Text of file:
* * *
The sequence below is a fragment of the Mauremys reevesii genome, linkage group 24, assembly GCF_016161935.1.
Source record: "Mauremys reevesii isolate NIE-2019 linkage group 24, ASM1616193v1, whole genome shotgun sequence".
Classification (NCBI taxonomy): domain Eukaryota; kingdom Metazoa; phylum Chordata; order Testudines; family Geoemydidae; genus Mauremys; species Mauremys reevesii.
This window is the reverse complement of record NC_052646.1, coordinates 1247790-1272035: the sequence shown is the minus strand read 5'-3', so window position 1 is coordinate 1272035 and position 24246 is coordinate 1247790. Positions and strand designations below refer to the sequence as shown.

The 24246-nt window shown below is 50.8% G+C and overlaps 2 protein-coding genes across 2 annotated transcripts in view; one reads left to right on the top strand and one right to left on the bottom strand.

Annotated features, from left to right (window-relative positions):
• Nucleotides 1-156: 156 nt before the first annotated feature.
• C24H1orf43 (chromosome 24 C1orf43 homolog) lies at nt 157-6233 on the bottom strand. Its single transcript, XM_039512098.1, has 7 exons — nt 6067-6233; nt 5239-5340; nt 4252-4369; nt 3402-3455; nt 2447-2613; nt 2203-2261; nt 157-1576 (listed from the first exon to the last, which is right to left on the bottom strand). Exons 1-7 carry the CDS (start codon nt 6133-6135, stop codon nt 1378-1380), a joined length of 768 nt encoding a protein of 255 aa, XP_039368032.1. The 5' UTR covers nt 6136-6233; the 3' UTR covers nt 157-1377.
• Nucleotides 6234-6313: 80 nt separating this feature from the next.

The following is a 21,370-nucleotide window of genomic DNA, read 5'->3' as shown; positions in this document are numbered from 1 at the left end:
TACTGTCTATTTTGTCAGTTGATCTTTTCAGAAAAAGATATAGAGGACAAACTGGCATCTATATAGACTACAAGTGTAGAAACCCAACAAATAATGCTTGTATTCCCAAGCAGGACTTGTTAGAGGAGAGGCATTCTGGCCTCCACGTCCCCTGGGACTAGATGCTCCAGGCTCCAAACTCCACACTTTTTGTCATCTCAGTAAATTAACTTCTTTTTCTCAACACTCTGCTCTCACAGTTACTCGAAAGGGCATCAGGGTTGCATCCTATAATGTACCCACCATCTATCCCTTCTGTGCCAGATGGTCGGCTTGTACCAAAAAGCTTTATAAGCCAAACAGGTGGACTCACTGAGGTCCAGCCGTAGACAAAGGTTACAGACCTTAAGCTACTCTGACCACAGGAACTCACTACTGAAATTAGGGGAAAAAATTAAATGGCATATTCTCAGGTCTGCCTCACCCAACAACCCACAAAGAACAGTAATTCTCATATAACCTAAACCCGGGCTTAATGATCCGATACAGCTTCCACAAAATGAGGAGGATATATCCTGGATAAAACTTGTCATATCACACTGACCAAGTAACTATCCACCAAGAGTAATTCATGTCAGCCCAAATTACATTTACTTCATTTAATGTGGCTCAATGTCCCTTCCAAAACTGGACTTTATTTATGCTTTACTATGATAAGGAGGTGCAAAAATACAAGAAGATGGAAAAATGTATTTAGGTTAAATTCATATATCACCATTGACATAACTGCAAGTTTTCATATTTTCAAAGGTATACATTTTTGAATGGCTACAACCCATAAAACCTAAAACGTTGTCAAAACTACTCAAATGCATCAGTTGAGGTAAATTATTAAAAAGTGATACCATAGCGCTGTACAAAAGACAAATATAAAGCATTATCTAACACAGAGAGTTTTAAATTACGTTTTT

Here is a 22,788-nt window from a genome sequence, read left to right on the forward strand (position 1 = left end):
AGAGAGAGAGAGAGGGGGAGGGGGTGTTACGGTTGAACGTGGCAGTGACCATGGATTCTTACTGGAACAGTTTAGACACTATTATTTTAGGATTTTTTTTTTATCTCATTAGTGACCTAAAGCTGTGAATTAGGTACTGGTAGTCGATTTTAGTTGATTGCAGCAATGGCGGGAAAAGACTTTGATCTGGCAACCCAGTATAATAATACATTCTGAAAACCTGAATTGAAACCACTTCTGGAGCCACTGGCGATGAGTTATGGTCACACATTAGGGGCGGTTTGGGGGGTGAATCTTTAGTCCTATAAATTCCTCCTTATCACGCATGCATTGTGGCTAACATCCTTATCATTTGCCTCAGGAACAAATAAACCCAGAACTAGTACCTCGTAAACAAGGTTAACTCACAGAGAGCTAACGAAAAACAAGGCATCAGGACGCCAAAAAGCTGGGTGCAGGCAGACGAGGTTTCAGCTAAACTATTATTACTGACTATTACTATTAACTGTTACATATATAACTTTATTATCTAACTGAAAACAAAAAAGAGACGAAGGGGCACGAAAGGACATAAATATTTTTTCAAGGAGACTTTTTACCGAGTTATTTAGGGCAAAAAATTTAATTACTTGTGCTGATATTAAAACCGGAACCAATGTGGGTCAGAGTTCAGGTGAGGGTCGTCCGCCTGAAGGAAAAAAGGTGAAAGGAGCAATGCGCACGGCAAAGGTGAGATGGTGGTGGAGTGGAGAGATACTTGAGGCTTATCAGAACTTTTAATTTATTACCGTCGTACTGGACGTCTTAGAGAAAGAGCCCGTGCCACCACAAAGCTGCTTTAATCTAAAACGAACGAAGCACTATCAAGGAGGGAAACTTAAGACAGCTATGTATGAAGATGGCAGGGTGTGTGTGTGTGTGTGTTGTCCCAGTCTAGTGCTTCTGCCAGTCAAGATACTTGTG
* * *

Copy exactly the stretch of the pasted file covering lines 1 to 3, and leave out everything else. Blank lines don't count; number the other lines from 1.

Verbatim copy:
The sequence below is a fragment of the Mauremys reevesii genome, linkage group 24, assembly GCF_016161935.1.
Source record: "Mauremys reevesii isolate NIE-2019 linkage group 24, ASM1616193v1, whole genome shotgun sequence".
Classification (NCBI taxonomy): domain Eukaryota; kingdom Metazoa; phylum Chordata; order Testudines; family Geoemydidae; genus Mauremys; species Mauremys reevesii.